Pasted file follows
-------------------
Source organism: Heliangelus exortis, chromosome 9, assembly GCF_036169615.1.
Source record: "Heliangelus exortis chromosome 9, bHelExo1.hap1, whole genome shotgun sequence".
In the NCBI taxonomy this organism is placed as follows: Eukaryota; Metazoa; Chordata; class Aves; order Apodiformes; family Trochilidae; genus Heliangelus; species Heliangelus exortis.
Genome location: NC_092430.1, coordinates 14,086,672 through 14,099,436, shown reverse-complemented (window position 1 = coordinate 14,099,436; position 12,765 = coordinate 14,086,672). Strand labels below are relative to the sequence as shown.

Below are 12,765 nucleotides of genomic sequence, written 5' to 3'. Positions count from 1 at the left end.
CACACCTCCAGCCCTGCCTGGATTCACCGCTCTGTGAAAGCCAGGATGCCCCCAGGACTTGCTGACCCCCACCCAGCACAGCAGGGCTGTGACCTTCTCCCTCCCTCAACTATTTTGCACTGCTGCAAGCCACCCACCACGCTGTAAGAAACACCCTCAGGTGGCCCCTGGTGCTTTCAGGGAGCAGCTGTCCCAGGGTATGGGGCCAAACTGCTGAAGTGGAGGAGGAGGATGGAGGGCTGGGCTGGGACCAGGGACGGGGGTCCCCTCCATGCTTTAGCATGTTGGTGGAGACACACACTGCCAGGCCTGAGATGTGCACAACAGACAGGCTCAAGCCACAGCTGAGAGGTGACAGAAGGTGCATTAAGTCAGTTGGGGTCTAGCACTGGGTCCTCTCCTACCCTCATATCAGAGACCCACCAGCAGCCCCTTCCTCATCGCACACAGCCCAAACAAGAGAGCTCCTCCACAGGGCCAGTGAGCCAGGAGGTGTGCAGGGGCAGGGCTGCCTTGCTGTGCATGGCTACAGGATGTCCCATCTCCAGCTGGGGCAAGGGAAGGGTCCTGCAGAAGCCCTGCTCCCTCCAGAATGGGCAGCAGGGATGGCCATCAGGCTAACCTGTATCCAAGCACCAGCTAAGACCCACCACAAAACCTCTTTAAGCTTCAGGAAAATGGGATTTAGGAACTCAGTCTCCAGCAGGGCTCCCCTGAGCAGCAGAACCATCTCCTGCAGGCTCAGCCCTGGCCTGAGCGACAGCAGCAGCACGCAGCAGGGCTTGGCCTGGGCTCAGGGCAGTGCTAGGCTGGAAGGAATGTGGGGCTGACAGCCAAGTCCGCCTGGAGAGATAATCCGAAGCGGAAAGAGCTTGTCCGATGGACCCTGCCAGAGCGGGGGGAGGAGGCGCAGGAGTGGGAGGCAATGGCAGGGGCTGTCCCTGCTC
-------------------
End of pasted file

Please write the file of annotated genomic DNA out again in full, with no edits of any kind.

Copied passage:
Source organism: Heliangelus exortis, chromosome 9, assembly GCF_036169615.1.
Source record: "Heliangelus exortis chromosome 9, bHelExo1.hap1, whole genome shotgun sequence".
In the NCBI taxonomy this organism is placed as follows: Eukaryota; Metazoa; Chordata; class Aves; order Apodiformes; family Trochilidae; genus Heliangelus; species Heliangelus exortis.
Genome location: NC_092430.1, coordinates 14,086,672 through 14,099,436, shown reverse-complemented (window position 1 = coordinate 14,099,436; position 12,765 = coordinate 14,086,672). Strand labels below are relative to the sequence as shown.

Below are 12,765 nucleotides of genomic sequence, written 5' to 3'. Positions count from 1 at the left end.
CACACCTCCAGCCCTGCCTGGATTCACCGCTCTGTGAAAGCCAGGATGCCCCCAGGACTTGCTGACCCCCACCCAGCACAGCAGGGCTGTGACCTTCTCCCTCCCTCAACTATTTTGCACTGCTGCAAGCCACCCACCACGCTGTAAGAAACACCCTCAGGTGGCCCCTGGTGCTTTCAGGGAGCAGCTGTCCCAGGGTATGGGGCCAAACTGCTGAAGTGGAGGAGGAGGATGGAGGGCTGGGCTGGGACCAGGGACGGGGGTCCCCTCCATGCTTTAGCATGTTGGTGGAGACACACACTGCCAGGCCTGAGATGTGCACAACAGACAGGCTCAAGCCACAGCTGAGAGGTGACAGAAGGTGCATTAAGTCAGTTGGGGTCTAGCACTGGGTCCTCTCCTACCCTCATATCAGAGACCCACCAGCAGCCCCTTCCTCATCGCACACAGCCCAAACAAGAGAGCTCCTCCACAGGGCCAGTGAGCCAGGAGGTGTGCAGGGGCAGGGCTGCCTTGCTGTGCATGGCTACAGGATGTCCCATCTCCAGCTGGGGCAAGGGAAGGGTCCTGCAGAAGCCCTGCTCCCTCCAGAATGGGCAGCAGGGATGGCCATCAGGCTAACCTGTATCCAAGCACCAGCTAAGACCCACCACAAAACCTCTTTAAGCTTCAGGAAAATGGGATTTAGGAACTCAGTCTCCAGCAGGGCTCCCCTGAGCAGCAGAACCATCTCCTGCAGGCTCAGCCCTGGCCTGAGCGACAGCAGCAGCACGCAGCAGGGCTTGGCCTGGGCTCAGGGCAGTGCTAGGCTGGAAGGAATGTGGGGCTGACAGCCAAGTCCGCCTGGAGAGATAATCCGAAGCGGAAAGAGCTTGTCCGATGGACCCTGCCAGAGCGGGGGGAGGAGGCGCAGGAGTGGGAGGCAATGGCAGGGGCTGTCCCTGCTC